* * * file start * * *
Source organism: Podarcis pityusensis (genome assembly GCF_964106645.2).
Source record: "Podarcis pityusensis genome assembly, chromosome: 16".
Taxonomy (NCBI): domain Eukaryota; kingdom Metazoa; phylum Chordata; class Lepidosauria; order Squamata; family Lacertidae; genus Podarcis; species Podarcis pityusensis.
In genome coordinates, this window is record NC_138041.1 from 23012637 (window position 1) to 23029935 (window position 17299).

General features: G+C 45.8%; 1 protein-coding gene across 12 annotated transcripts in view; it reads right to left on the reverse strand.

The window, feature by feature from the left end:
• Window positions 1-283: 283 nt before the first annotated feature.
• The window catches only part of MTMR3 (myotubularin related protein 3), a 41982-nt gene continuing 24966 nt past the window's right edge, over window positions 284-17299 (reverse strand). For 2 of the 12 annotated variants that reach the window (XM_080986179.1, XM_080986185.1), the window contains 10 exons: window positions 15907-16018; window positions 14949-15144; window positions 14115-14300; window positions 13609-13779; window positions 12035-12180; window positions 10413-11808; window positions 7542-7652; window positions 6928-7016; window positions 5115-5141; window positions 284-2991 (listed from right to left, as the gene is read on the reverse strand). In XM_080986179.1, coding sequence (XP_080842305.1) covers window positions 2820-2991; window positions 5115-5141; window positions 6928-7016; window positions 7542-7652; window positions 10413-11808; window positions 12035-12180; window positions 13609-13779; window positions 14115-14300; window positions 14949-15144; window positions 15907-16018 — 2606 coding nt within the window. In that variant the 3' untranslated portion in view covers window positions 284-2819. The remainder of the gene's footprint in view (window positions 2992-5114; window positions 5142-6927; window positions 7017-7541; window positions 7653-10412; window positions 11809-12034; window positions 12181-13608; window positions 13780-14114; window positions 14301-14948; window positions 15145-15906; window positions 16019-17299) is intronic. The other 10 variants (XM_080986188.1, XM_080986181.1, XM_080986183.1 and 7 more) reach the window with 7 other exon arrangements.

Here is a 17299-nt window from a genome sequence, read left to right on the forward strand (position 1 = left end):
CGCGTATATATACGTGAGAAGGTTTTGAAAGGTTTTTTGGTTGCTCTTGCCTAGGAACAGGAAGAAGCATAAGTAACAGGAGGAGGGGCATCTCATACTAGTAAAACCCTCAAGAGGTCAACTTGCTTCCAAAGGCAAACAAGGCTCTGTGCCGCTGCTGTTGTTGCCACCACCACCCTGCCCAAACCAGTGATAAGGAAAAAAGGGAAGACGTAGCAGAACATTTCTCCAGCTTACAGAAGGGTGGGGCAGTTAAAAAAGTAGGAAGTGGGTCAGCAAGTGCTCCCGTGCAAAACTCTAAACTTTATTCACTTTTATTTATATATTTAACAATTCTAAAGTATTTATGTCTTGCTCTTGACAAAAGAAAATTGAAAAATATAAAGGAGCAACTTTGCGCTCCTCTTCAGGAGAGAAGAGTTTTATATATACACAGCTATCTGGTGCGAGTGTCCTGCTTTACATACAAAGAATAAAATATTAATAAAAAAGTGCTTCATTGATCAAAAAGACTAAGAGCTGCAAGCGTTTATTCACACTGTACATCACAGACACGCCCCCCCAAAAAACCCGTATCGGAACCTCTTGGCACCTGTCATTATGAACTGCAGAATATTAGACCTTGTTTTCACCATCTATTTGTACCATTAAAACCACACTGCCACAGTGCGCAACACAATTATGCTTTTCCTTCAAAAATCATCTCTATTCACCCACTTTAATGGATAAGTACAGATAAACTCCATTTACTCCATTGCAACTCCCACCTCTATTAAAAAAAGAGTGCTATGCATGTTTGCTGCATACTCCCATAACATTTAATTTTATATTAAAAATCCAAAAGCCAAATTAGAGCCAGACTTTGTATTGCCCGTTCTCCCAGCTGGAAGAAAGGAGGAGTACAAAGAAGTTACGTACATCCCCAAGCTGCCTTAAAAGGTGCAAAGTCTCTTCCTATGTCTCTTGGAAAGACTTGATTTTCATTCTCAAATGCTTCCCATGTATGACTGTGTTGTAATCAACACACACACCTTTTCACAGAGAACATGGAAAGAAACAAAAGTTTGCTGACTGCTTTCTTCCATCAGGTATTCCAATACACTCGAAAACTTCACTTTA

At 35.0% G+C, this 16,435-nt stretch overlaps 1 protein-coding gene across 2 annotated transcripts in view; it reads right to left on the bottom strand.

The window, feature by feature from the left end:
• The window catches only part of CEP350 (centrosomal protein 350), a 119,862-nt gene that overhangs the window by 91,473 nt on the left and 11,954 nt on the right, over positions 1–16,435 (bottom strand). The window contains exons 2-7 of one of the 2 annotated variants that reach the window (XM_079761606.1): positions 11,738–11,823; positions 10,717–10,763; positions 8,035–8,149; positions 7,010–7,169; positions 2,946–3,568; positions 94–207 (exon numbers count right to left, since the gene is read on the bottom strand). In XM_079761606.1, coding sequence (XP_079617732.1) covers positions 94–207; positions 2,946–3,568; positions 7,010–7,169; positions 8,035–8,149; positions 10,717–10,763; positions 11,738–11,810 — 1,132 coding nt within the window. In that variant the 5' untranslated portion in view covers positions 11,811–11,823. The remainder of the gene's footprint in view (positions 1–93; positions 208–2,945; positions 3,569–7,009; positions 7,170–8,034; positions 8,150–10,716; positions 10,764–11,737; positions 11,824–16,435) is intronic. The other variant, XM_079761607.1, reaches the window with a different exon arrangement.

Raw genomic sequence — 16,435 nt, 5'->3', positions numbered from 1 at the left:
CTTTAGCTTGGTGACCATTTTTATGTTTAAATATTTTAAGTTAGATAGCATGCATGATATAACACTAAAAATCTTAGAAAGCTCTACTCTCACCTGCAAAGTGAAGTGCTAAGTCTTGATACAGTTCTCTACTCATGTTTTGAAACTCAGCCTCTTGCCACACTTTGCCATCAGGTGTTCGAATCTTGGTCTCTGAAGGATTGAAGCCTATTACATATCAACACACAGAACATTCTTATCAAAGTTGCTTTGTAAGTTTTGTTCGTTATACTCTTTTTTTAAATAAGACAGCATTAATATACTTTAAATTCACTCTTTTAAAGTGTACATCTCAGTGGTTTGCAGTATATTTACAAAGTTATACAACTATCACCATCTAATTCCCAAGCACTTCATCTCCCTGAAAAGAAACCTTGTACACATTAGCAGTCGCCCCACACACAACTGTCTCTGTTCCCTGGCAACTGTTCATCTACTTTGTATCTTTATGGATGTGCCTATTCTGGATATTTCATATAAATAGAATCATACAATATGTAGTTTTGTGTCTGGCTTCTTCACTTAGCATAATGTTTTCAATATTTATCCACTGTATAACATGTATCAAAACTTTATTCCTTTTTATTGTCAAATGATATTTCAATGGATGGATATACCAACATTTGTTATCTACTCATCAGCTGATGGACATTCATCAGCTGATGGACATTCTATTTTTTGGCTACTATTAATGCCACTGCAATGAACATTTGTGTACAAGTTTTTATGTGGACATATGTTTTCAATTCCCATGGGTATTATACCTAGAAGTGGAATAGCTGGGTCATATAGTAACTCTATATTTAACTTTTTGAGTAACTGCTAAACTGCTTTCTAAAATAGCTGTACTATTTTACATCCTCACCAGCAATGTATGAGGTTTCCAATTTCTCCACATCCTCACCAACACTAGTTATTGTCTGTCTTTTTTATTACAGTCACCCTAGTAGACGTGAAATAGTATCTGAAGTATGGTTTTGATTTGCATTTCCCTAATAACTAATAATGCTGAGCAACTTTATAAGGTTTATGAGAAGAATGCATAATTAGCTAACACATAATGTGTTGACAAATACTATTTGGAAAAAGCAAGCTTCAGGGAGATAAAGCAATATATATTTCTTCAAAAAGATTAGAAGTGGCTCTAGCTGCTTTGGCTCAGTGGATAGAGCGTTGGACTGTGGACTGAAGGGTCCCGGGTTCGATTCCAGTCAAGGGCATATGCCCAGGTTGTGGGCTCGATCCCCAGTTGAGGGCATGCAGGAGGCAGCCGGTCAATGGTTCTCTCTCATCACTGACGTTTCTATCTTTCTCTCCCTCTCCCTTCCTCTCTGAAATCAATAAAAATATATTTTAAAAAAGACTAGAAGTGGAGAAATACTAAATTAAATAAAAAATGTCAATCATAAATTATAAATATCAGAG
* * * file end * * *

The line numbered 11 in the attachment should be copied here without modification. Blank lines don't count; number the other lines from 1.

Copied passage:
At 35.0% G+C, this 16,435-nt stretch overlaps 1 protein-coding gene across 2 annotated transcripts in view; it reads right to left on the bottom strand.